What is the correct term for a cholesterol test?
There are many different terms and names, which is why it’s so confusing to people. When you go to your doctor and they check a cholesterol level, really what they do is they order a test called a lipid profile. Lipid means a fatty substance; cholesterol is a type of lipid.
When you look at the laboratory test that’s on your panel, it brings in the language of total cholesterol, LDL, HDL, triglyceride, and non-HDL – these are all terms that describe the particles in the blood and the amount of cholesterol on these different particles in the blood. Suffice to say that the way to measure cholesterol level, knowing that it’s more complicated than just the cholesterol, is to get a fasting blood sample at a doctor’s office (or now, in some areas you can get a blood test done at a lab company at a retail mall). It should be done after fasting overnight when you haven’t eaten over a 12-hour period, so that the meal doesn’t interfere with the components of the bloodstream.
Why are there different tests within this lipid panel?
Long ago it was a simple and not really very scientific association that the total cholesterol in the blood had something to do with the cholesterol in the arteries – atherosclerosis – in people who had heart attacks and strokes. It really wasn’t a solid foundation, but it started with a measure of total cholesterol. As time went on, that wasn’t sufficient; the total cholesterol didn’t explain all the different variations, so they started to look at the different types of particles in the blood. These include the LDL (the low density protein), the HDL (the high density protein). It was found that total cholesterol didn’t predict heart health. People were getting heart attacks and strokes with normal total cholesterol. They had to explain why it was more complicated than that.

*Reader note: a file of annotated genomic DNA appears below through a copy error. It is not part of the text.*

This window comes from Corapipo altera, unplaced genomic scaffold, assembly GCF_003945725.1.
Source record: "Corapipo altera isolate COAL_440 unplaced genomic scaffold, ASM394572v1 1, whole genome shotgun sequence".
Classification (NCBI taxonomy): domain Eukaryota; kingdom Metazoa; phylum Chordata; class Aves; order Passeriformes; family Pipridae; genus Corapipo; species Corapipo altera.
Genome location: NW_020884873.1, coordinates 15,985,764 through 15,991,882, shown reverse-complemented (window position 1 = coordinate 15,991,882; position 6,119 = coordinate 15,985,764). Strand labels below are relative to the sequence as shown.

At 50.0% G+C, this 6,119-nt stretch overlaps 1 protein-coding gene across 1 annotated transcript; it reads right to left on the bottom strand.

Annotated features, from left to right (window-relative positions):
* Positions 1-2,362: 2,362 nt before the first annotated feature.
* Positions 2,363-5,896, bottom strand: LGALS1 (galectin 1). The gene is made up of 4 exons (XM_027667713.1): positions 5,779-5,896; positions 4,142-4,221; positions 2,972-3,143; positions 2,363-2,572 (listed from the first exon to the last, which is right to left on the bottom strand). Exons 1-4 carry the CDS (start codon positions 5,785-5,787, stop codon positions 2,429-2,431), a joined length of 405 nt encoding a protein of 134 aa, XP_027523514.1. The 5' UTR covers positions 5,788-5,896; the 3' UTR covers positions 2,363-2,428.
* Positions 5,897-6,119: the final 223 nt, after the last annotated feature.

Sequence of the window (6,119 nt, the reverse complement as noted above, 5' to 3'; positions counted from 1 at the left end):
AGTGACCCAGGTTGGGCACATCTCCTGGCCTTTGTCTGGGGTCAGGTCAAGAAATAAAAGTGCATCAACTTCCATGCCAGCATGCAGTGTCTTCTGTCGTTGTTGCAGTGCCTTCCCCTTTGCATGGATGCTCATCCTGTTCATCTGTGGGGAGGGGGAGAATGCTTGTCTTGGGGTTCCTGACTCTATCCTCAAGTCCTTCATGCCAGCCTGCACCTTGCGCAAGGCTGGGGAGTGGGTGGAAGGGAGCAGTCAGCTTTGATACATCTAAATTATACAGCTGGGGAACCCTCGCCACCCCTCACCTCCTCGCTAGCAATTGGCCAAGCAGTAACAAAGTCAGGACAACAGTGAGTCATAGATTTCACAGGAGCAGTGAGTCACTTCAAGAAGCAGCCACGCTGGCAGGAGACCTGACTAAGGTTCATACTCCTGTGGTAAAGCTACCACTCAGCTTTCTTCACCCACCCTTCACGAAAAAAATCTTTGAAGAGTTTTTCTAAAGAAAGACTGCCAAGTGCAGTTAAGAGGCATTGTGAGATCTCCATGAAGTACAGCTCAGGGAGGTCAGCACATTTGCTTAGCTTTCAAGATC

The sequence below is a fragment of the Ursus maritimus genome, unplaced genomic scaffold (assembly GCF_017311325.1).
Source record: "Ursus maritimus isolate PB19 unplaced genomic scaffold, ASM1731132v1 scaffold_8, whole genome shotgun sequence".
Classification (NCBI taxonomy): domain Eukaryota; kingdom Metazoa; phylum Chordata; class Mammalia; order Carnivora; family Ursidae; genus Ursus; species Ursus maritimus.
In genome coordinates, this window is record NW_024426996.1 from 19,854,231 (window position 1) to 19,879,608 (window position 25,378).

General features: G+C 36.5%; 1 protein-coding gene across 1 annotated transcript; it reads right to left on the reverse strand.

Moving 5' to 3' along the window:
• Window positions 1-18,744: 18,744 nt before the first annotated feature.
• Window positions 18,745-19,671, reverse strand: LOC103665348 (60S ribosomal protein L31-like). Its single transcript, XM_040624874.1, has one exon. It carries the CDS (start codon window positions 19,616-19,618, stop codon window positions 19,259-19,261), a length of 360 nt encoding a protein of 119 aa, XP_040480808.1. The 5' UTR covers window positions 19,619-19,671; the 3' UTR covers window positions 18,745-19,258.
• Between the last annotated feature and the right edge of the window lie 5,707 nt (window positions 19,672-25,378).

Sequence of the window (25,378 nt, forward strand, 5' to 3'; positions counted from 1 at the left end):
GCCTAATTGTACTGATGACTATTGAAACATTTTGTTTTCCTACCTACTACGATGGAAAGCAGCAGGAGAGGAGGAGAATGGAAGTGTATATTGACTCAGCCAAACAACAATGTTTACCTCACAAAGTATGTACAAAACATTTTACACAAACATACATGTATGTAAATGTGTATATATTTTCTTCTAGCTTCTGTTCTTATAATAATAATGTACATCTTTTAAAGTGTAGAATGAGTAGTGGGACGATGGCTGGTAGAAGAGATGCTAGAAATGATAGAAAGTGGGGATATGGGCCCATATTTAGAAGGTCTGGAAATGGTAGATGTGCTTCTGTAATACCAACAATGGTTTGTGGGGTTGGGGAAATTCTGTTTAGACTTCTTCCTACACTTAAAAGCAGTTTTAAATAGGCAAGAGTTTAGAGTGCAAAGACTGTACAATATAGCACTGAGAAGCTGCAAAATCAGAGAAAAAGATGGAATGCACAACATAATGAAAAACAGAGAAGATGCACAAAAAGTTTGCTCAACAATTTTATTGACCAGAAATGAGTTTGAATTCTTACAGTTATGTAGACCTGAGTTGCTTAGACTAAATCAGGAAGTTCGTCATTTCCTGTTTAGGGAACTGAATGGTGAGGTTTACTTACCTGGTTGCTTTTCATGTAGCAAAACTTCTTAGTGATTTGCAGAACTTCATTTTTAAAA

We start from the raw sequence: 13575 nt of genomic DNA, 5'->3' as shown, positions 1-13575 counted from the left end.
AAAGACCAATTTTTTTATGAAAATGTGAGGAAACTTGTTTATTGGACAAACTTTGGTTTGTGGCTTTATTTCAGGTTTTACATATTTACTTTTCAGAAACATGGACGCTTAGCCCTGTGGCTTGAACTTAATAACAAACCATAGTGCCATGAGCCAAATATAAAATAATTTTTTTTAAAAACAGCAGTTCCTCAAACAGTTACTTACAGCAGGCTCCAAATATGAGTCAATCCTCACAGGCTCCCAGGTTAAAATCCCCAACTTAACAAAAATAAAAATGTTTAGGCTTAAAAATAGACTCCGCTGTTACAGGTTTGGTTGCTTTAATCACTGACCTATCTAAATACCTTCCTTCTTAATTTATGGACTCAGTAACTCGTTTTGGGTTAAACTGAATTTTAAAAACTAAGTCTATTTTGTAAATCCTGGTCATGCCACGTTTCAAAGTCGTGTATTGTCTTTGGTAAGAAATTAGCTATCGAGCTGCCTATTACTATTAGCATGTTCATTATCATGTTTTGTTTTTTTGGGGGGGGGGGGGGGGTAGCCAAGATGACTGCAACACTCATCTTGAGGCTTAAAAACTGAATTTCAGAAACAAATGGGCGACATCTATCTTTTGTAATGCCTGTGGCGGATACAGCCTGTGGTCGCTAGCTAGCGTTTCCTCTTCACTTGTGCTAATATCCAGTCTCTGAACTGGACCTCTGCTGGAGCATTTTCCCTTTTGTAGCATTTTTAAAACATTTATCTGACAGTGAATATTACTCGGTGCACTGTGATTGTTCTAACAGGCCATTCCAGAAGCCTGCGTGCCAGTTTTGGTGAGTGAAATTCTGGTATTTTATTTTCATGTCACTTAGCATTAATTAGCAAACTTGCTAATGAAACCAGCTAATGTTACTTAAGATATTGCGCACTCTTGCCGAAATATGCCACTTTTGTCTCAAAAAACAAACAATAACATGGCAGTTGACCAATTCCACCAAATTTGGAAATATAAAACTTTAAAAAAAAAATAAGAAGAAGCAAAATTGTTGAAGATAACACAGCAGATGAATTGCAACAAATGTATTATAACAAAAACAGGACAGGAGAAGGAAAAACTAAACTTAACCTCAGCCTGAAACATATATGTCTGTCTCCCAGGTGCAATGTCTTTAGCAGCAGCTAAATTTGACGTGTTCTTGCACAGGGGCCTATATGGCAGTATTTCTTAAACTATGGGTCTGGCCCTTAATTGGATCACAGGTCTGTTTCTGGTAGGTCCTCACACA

The LDL particles carry around a lot of cholesterol. It was figured out that the HDL and LDL do different things in the blood. The higher the LDL was, the more likely you were to have a stroke or a heart attack. The higher the HDL was, you were less likely to have a heart attack and a stroke. That’s where the terms ‘good cholesterol’ and ‘bad cholesterol’ came about. Even then, that’s not enough to explain everything, because there will be people with high LDL who don’t get heart attacks or strokes and there are people with low HDL who do. As you get ever more into it, it gets ever more complicated.
Total cholesterol isn’t enough to explain what happens with people over time in terms of heart disease. You have other contributing sub-components.
What is the total cholesterol?
It would be the sum total of the cholesterol on the LDLs (the particles) and the cholesterol on the HDLs. Turns out the triglyceride is a different beast. It was also found that triglycerides (which are carried on VLDL particles), when they’re high in the blood, do present a risk towards heart attacks and strokes. The old way of looking at total cholesterol and LDL wasn’t enough, so the triglyceride component was added in, which is another risk factor in the blood that doesn’t often get talked about. The high triglycerides usually go along with low HDLs, so it fits in the pattern of that high HDL being good and the low being bad – low HDL is related to high triglyceride in the blood, so the high triglyceride turns out to be as bad as the high LDL ever was. This is why it can be so confusing. It’s confusing even to doctors, sometimes!